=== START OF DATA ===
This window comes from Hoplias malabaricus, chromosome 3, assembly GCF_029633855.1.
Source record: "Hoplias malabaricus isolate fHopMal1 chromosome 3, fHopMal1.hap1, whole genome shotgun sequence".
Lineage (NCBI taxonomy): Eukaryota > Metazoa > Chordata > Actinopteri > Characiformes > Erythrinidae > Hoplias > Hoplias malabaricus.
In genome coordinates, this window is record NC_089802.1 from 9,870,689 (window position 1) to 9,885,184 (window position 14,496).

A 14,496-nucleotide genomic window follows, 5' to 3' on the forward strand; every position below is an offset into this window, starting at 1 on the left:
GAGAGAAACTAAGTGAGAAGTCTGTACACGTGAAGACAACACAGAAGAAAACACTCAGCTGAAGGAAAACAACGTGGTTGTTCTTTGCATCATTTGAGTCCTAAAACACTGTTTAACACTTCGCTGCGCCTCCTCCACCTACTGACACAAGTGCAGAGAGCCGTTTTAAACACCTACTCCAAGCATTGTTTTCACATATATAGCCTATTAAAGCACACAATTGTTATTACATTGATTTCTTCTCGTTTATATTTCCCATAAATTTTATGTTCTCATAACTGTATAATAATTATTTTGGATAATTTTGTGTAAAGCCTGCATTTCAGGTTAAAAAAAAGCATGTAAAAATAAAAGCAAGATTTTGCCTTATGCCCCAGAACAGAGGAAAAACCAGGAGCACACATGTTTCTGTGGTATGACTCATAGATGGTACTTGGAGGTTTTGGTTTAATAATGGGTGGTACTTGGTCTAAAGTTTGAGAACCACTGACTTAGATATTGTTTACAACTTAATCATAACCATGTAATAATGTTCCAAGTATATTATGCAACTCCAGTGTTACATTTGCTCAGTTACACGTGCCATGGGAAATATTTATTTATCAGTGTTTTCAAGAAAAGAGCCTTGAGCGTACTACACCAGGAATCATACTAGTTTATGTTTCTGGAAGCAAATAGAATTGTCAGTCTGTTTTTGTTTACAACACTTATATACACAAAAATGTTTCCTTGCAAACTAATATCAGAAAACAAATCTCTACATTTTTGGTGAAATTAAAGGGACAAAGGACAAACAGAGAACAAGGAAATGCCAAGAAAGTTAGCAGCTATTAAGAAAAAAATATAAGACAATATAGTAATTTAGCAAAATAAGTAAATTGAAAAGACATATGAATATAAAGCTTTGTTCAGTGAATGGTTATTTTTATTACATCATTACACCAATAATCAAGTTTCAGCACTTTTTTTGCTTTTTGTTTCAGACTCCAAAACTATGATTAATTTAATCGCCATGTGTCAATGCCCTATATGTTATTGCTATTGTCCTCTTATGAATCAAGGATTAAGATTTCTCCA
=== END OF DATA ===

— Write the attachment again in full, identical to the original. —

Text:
This window comes from Hoplias malabaricus, chromosome 3, assembly GCF_029633855.1.
Source record: "Hoplias malabaricus isolate fHopMal1 chromosome 3, fHopMal1.hap1, whole genome shotgun sequence".
Lineage (NCBI taxonomy): Eukaryota > Metazoa > Chordata > Actinopteri > Characiformes > Erythrinidae > Hoplias > Hoplias malabaricus.
In genome coordinates, this window is record NC_089802.1 from 9,870,689 (window position 1) to 9,885,184 (window position 14,496).

A 14,496-nucleotide genomic window follows, 5' to 3' on the forward strand; every position below is an offset into this window, starting at 1 on the left:
GAGAGAAACTAAGTGAGAAGTCTGTACACGTGAAGACAACACAGAAGAAAACACTCAGCTGAAGGAAAACAACGTGGTTGTTCTTTGCATCATTTGAGTCCTAAAACACTGTTTAACACTTCGCTGCGCCTCCTCCACCTACTGACACAAGTGCAGAGAGCCGTTTTAAACACCTACTCCAAGCATTGTTTTCACATATATAGCCTATTAAAGCACACAATTGTTATTACATTGATTTCTTCTCGTTTATATTTCCCATAAATTTTATGTTCTCATAACTGTATAATAATTATTTTGGATAATTTTGTGTAAAGCCTGCATTTCAGGTTAAAAAAAAGCATGTAAAAATAAAAGCAAGATTTTGCCTTATGCCCCAGAACAGAGGAAAAACCAGGAGCACACATGTTTCTGTGGTATGACTCATAGATGGTACTTGGAGGTTTTGGTTTAATAATGGGTGGTACTTGGTCTAAAGTTTGAGAACCACTGACTTAGATATTGTTTACAACTTAATCATAACCATGTAATAATGTTCCAAGTATATTATGCAACTCCAGTGTTACATTTGCTCAGTTACACGTGCCATGGGAAATATTTATTTATCAGTGTTTTCAAGAAAAGAGCCTTGAGCGTACTACACCAGGAATCATACTAGTTTATGTTTCTGGAAGCAAATAGAATTGTCAGTCTGTTTTTGTTTACAACACTTATATACACAAAAATGTTTCCTTGCAAACTAATATCAGAAAACAAATCTCTACATTTTTGGTGAAATTAAAGGGACAAAGGACAAACAGAGAACAAGGAAATGCCAAGAAAGTTAGCAGCTATTAAGAAAAAAATATAAGACAATATAGTAATTTAGCAAAATAAGTAAATTGAAAAGACATATGAATATAAAGCTTTGTTCAGTGAATGGTTATTTTTATTACATCATTACACCAATAATCAAGTTTCAGCACTTTTTTTGCTTTTTGTTTCAGACTCCAAAACTATGATTAATTTAATCGCCATGTGTCAATGCCCTATATGTTATTGCTATTGTCCTCTTATGAATCAAGGATTAAGATTTCTCCA